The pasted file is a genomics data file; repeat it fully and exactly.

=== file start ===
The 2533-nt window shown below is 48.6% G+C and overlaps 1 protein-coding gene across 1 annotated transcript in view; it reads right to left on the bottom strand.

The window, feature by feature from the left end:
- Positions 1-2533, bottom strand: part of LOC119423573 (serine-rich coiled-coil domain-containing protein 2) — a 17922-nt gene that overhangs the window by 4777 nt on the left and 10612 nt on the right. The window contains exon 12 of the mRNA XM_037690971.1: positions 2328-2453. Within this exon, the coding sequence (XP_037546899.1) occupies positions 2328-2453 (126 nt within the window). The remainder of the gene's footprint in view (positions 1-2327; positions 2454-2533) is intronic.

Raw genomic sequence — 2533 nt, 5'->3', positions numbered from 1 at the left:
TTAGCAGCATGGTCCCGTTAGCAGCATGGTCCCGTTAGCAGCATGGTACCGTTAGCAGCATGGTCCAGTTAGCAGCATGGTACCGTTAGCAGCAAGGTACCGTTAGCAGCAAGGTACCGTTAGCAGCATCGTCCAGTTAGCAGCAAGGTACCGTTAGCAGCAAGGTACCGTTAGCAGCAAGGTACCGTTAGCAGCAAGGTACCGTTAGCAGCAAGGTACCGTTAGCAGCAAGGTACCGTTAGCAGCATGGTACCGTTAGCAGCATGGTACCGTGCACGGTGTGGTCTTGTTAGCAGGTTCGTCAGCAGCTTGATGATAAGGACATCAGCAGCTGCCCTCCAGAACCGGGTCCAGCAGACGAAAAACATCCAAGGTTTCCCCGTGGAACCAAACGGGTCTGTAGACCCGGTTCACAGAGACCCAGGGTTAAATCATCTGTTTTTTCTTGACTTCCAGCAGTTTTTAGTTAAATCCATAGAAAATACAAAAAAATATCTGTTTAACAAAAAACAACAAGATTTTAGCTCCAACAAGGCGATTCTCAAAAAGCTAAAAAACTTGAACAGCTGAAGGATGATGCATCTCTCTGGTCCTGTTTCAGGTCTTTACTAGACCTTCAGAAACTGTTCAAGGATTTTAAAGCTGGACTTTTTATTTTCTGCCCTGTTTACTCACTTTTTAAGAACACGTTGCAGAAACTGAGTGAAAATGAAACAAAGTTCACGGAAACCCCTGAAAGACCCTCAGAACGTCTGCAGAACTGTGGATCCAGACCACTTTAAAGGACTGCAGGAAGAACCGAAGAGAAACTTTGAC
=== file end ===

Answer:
The 2533-nt window shown below is 48.6% G+C and overlaps 1 protein-coding gene across 1 annotated transcript in view; it reads right to left on the bottom strand.

The window, feature by feature from the left end:
- Positions 1-2533, bottom strand: part of LOC119423573 (serine-rich coiled-coil domain-containing protein 2) — a 17922-nt gene that overhangs the window by 4777 nt on the left and 10612 nt on the right. The window contains exon 12 of the mRNA XM_037690971.1: positions 2328-2453. Within this exon, the coding sequence (XP_037546899.1) occupies positions 2328-2453 (126 nt within the window). The remainder of the gene's footprint in view (positions 1-2327; positions 2454-2533) is intronic.

Raw genomic sequence — 2533 nt, 5'->3', positions numbered from 1 at the left:
TTAGCAGCATGGTCCCGTTAGCAGCATGGTCCCGTTAGCAGCATGGTACCGTTAGCAGCATGGTCCAGTTAGCAGCATGGTACCGTTAGCAGCAAGGTACCGTTAGCAGCAAGGTACCGTTAGCAGCATCGTCCAGTTAGCAGCAAGGTACCGTTAGCAGCAAGGTACCGTTAGCAGCAAGGTACCGTTAGCAGCAAGGTACCGTTAGCAGCAAGGTACCGTTAGCAGCAAGGTACCGTTAGCAGCATGGTACCGTTAGCAGCATGGTACCGTGCACGGTGTGGTCTTGTTAGCAGGTTCGTCAGCAGCTTGATGATAAGGACATCAGCAGCTGCCCTCCAGAACCGGGTCCAGCAGACGAAAAACATCCAAGGTTTCCCCGTGGAACCAAACGGGTCTGTAGACCCGGTTCACAGAGACCCAGGGTTAAATCATCTGTTTTTTCTTGACTTCCAGCAGTTTTTAGTTAAATCCATAGAAAATACAAAAAAATATCTGTTTAACAAAAAACAACAAGATTTTAGCTCCAACAAGGCGATTCTCAAAAAGCTAAAAAACTTGAACAGCTGAAGGATGATGCATCTCTCTGGTCCTGTTTCAGGTCTTTACTAGACCTTCAGAAACTGTTCAAGGATTTTAAAGCTGGACTTTTTATTTTCTGCCCTGTTTACTCACTTTTTAAGAACACGTTGCAGAAACTGAGTGAAAATGAAACAAAGTTCACGGAAACCCCTGAAAGACCCTCAGAACGTCTGCAGAACTGTGGATCCAGACCACTTTAAAGGACTGCAGGAAGAACCGAAGAGAAACTTTGAC